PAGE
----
The Lotus Cars Community banner

21 - 40 of 57 Posts

·
Registered
Joined
·
979 Posts
Just to reiterate, there generally ISN'T ANY IN-CAR INSTRUCTION AT SONOMA

Because it's a dangerous track?
Track policy, but that probably plays a role in the policy.

In the past Sonoma has partnered with organizations and offered them sole rights to instruct at the track. Audi Club had those rights for a while, I believe Simraceway has them now but I'm not sure.
 

·
Registered
Joined
·
2,296 Posts
Man after driving Sonoma all week in iRacing FR 2.0 I would say this is a terrrrrible track to make your first. There are at least 4? Corners where if you turn in too early you're likely to actually die. And if you don't have instruction for your first track day you are making a big mistake IMO.
 

·
Registered
Joined
·
979 Posts
Sonoma eats a lot of cars, its true. Not sure about dying though.

Talk to anyone and they will recommend you start off at Thunderhill. Runoff for days. I've spun there going over 100 mph with 0 damage to the car. Best place to learn.
 

·
Registered
Joined
·
506 Posts
What helmets are you guys using?
First event, I loaned one from the track. For my second event I got this one:

[ame]https://www.amazon.com/Zamp-Snell-SA2015-Helmet-Medium/dp/B01LYCRBMN/ref=sr_1_2?s=automotive&ie=UTF8&qid=1508158870&sr=1-2&keywords=Zamp+JA-3+Auto+Snell+SA2015[/ame]

It gets really hot and sweaty, so I kind of wanted the open face. And I wasn't sure if I was going to continue tracking...so I got a cheaper approved helmet. My group requires either Snell SA2010 or SA2015
 

·
Registered
Joined
·
382 Posts
What helmets are you guys using?
The one that fits me best.

Seriously - You need to try them on. A poor-fitting helmet is either useless or dangerous.

I support (i.e. pay more to keep them in business) my local racer supply shop in order to insure that for those items where fit really matters, like helmets and shoes, I have the opportunity to try these items on to be sure they'll work like they should.
 

·
MY11 Evora S
Joined
·
940 Posts
A lot of good point already mentioned. If you want a video with some tips here is my vid.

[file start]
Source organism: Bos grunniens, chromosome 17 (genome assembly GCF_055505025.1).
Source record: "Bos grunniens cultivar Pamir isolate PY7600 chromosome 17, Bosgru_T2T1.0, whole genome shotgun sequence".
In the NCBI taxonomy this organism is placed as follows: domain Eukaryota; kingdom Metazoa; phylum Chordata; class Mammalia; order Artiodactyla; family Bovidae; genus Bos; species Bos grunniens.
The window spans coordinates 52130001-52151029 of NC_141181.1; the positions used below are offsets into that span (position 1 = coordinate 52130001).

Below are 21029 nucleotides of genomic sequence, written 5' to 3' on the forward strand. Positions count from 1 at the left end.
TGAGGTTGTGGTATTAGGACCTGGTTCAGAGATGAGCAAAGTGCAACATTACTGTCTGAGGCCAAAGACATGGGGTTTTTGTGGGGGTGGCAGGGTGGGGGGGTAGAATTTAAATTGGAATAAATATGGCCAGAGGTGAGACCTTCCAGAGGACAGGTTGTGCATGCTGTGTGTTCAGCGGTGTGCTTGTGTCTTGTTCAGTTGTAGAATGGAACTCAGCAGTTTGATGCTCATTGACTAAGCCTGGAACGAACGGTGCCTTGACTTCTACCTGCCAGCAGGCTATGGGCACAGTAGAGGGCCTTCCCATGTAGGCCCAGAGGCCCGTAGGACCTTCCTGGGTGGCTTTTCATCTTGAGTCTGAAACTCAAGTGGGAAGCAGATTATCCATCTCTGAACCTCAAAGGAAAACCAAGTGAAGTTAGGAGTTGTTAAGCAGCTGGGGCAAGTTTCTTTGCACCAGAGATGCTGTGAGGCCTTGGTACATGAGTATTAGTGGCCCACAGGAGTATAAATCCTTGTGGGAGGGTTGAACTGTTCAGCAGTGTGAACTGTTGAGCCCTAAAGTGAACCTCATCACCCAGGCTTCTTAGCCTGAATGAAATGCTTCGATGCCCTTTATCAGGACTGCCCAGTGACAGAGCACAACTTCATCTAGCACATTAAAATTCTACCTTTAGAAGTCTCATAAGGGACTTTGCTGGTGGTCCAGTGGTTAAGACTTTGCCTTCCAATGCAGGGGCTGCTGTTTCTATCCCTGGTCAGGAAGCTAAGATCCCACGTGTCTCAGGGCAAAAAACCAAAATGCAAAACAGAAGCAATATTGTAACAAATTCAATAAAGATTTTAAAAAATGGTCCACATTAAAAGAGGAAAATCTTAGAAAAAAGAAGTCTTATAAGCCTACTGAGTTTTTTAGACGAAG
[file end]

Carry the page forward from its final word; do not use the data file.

https://youtu.be/V6h1sAGj8_M

If you also scroll on on YouTube page I have a video of experience at Sonoma. It is true Sonoma can be a scary track if you aren?t careful - in my video two cars crash because of overly aggressive drivers. That said if you are with a good instructor and drive to comfort/limits you should be fine.

Another great video series is by Rob Dietsch who goes over car prep prior to a track day.

https://youtu.be/Kt9HohCYFC4
 

·
Plug Whisperer
Joined
·
6,305 Posts
Take care of the car...

Pump gas is not good track fuel... a 1/2 tank or more of some high octane fuel is cheap insurance and worth every penny...

Check that wheels are tight.

Check that air is in tires.

Check that oil is at full line.

As others have mentioned, check your ego at the gate. You won't impress anyone there with your skills and F1 isn't recruiting drivers at track days, so just relax and let the day happen...

That's the majority of it :)

-Phil
 

·
Super Moderator
Exige S260
Joined
·
1,949 Posts
Be safe, remember you are going to be pushing your car in conditions more demanding that everyday street driving.

Don't rush to be the fastest around the track or others. Seriously. Take the time to get to know the car really well until the car becomes an extension of your body and you understand everything about how it drives.

As was mentioned before, track day insurance is a very smart idea, it protects your investment.

So, think of the track day as going on a date where you get to know your car better!
 

·
Premium Member
Joined
·
4,098 Posts
Ill throw my two cents in on this also but there is a lot of good advice given already.